Daxton Hill declared for the NFL Draft on Thursday. Madeline Hinkley/Daily. Buy this photo.

FORT LAUDERDALE, Fla. — Playing football during a prolonged pandemic, absences were always a possibility. 

For most of the season, Michigan has been able to avoid COVID-related issues, thanks to a high vaccination rate and relatively low community spread within Ann Arbor. But with the spread of the highly transmissible Omicron variant surging during the holiday travel season, rumors began to swirl on Tuesday that junior defensive back Daxton Hill had not travelled with the team to the Orange Bowl. 

Thursday, Michigan coach Jim Harbaugh confirmed that Hill did not travel, but did little to clear up whether he would play, saying that Hill is “questionable” for Friday’s game. 

“He’s working through something right now,” Harbaugh said. “We’ll know more today whether he’ll be able to play. … He might be — he could be here today. He may not. But not currently in Florida, no.”

If Hill does not make the trip, it would certainly be a major loss for a Wolverine defense that’s relied on his freakish athleticism all season. Since moving to nickel corner after playing deep safety last season, Hill has been much more in his element closer to the line of scrimmage, be it through shutting down slot receivers and tight ends in coverage or hurrying the quarterback with a surprise blitz. 

Hill’s absence would also mean more playing time for freshman safety Rod Moore, who recorded a career-high nine tackles against Ohio State and has been praised by coaches and teammates for his uncharacteristically high football IQ for a freshman. 

“I feel great about the depth of the safeties,” fifth-year safety Brad Hawkins said. “Rod Moore is a tremendous player. He’s a leader as a young guy. He listens. He wants to learn. He wants to get better every single day.”

That work ethic will be put to the test on Friday if Hill can’t suit up. 

Harbaugh’s retrospective on the season, his contract

At the start of the season, the College Football Playoff did not seem to be in the cards for Michigan. It seemed simple — the Wolverines were coming off a 2-4 season and Harbaugh saw his salary unceremoniously cut in half entering 2021. It’s not an exaggeration to say that Michigan has been one of the biggest surprises in college football this season. 

For Harbaugh — who recently donated his incentive-prompted bonuses to athletic department staffers who saw their pay cut during the pandemic — the preseason pay cut didn’t matter one bit.

“No big deal,” Harbaugh said. “Attacking each day with an enthusiasm unknown to mankind, as always. It didn’t really mean anything to me. It’s just money.”

His program has also found something this season that it perhaps lacked in previous years: fun. It’s easy to see it when players are partying at the beach leading up to the Orange Bowl, but it’s also been a point of emphasis for the rest of the year — practices, according to players, are more fun this year than they’ve ever been. 

The results speak for themselves.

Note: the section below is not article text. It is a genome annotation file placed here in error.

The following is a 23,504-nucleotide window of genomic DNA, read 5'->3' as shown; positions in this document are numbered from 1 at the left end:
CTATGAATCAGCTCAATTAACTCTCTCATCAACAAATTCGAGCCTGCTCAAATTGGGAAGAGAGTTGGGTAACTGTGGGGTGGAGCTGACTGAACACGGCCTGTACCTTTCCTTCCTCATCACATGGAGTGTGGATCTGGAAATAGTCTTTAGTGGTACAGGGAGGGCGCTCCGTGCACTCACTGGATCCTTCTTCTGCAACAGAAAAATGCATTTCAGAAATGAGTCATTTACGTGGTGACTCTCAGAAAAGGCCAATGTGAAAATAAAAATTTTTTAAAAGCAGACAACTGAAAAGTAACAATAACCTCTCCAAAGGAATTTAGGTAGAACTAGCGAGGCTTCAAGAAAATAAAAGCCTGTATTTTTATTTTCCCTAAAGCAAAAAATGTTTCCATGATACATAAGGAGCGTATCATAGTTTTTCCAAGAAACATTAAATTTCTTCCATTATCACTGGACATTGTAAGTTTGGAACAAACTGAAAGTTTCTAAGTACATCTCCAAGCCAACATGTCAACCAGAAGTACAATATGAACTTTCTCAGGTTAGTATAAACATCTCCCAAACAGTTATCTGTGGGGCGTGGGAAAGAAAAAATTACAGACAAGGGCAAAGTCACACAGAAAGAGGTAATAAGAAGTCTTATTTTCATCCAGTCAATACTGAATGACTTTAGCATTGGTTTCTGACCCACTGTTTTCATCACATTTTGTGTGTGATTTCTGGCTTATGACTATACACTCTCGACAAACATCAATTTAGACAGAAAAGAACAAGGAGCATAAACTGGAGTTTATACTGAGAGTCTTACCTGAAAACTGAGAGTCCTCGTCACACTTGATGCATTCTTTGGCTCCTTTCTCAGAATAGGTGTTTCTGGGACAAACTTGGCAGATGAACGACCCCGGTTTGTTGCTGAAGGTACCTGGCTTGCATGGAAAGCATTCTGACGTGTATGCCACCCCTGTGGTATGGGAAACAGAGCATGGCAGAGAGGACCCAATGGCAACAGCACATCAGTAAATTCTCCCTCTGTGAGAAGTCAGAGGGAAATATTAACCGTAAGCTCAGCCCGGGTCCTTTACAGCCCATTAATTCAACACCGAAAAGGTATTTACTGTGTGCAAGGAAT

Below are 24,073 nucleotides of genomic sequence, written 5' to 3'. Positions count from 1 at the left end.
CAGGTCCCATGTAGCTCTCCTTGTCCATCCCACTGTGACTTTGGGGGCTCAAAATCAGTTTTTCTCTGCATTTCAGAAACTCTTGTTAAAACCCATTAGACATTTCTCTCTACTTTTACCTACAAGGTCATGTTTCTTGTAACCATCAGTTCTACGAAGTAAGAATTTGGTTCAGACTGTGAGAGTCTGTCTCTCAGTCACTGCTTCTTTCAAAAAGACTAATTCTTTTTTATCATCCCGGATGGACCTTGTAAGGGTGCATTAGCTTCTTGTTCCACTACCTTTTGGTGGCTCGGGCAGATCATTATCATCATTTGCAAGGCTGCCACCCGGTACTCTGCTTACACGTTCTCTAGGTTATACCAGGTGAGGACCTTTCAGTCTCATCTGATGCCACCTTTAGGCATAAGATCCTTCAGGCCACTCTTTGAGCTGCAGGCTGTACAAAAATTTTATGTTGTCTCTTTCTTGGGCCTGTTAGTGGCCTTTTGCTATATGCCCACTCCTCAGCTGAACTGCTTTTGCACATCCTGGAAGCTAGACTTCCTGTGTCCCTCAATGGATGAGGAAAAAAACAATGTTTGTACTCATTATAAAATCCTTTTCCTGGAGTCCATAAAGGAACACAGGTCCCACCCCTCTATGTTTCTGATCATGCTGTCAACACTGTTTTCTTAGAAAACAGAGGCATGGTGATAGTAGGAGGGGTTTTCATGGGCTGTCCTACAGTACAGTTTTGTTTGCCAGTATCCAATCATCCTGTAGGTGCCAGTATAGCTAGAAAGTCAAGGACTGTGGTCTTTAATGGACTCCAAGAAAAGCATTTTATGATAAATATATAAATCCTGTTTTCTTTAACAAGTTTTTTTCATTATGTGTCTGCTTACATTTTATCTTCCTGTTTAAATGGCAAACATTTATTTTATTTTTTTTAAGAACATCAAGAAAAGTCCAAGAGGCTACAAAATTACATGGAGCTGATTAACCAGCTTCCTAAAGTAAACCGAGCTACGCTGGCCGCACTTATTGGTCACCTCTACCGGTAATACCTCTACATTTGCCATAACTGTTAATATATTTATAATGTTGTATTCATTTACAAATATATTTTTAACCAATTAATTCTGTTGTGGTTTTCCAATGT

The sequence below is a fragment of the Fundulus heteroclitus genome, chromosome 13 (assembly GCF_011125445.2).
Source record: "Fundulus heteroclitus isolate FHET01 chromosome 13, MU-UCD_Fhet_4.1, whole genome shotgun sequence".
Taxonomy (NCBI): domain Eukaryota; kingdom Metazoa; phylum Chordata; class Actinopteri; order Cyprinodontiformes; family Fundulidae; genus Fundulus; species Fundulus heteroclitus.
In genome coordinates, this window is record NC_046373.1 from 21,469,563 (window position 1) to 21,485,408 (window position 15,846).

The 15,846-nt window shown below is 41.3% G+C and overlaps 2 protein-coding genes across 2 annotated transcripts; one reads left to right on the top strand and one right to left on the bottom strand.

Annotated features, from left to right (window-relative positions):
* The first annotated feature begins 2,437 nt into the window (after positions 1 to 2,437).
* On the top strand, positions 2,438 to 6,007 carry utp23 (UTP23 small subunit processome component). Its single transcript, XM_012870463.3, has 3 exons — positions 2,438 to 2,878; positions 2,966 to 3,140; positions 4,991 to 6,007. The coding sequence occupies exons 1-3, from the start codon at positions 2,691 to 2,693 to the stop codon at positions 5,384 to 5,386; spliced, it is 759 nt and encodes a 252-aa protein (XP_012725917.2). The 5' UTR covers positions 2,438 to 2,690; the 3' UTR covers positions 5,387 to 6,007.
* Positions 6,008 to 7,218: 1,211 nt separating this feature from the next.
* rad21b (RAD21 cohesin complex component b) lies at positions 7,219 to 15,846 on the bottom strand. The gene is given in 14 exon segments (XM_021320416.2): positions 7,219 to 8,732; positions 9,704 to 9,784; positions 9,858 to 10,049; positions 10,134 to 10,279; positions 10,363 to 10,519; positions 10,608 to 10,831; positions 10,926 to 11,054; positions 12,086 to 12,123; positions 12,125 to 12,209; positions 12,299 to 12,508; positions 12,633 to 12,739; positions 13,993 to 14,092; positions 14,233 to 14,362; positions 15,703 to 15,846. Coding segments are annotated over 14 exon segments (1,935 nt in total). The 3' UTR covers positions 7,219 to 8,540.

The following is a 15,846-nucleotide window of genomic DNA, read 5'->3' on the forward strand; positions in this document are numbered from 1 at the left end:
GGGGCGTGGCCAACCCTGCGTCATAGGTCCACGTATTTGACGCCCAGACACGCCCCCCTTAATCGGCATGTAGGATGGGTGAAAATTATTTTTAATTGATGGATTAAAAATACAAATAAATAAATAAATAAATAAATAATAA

“There’s a great joy around the team, the locker room, practices,” Harbaugh said. “It would almost be like, if you weren’t happy about that, then there would be something else we’ve got to look into. Why? Why wouldn’t you be happy?”

Harbaugh and Smart’s relationship

Harbaugh and Georgia coach Kirby Smart entered this season in very different situations.

While Harbaugh entered the season on a bona fide “prove it” deal, Smart led a program clearly on the rise, having won the SEC East in three of his first five seasons and falling in the National Championship Game in 2017. 

At their cores, though, the two coaches have a lot in common. Both are quirky, perfectionist football gurus with a reputation for over-the-top competitiveness. Though Friday will be their first time on opposite sidelines, they’ve found themselves in a number of fierce recruiting battles over the years. In 2016, they even found themselves in an internet spat, with Smart accusing Harbaugh’s satellite camps as being unfair for recruiting and Harbaugh firing back that he was “barking up the wrong tree.”

Still, like the coaches of any two high-level programs, they share a mutual respect.

“I have seen (Harbaugh) throughout the years compete and go to camps and work out with kids,” Smart said. “I remember at Alabama when he played a little football down in Prattville, took his shirt off. I could never do that — he can get away with it a lot better than I can, so I have to keep my shirt on. But he has a lot of energy, and I know the recruiting events I’ve been to and the camps, he certainly coaches with a passion and style that I certainly admire and respect.”

Added Harbaugh: “It was an old-fashioned shirts and skins game. But probably just a lot of similarities. Both football coaches, doing what we love. I can tell listening to (Smart) talk about his team, that’s the way I feel. You’re in it for these relationships and these long and lasting friendships and trying to get good at football.”

There’s certainly love, but make no mistake — you won’t see much of that on Friday.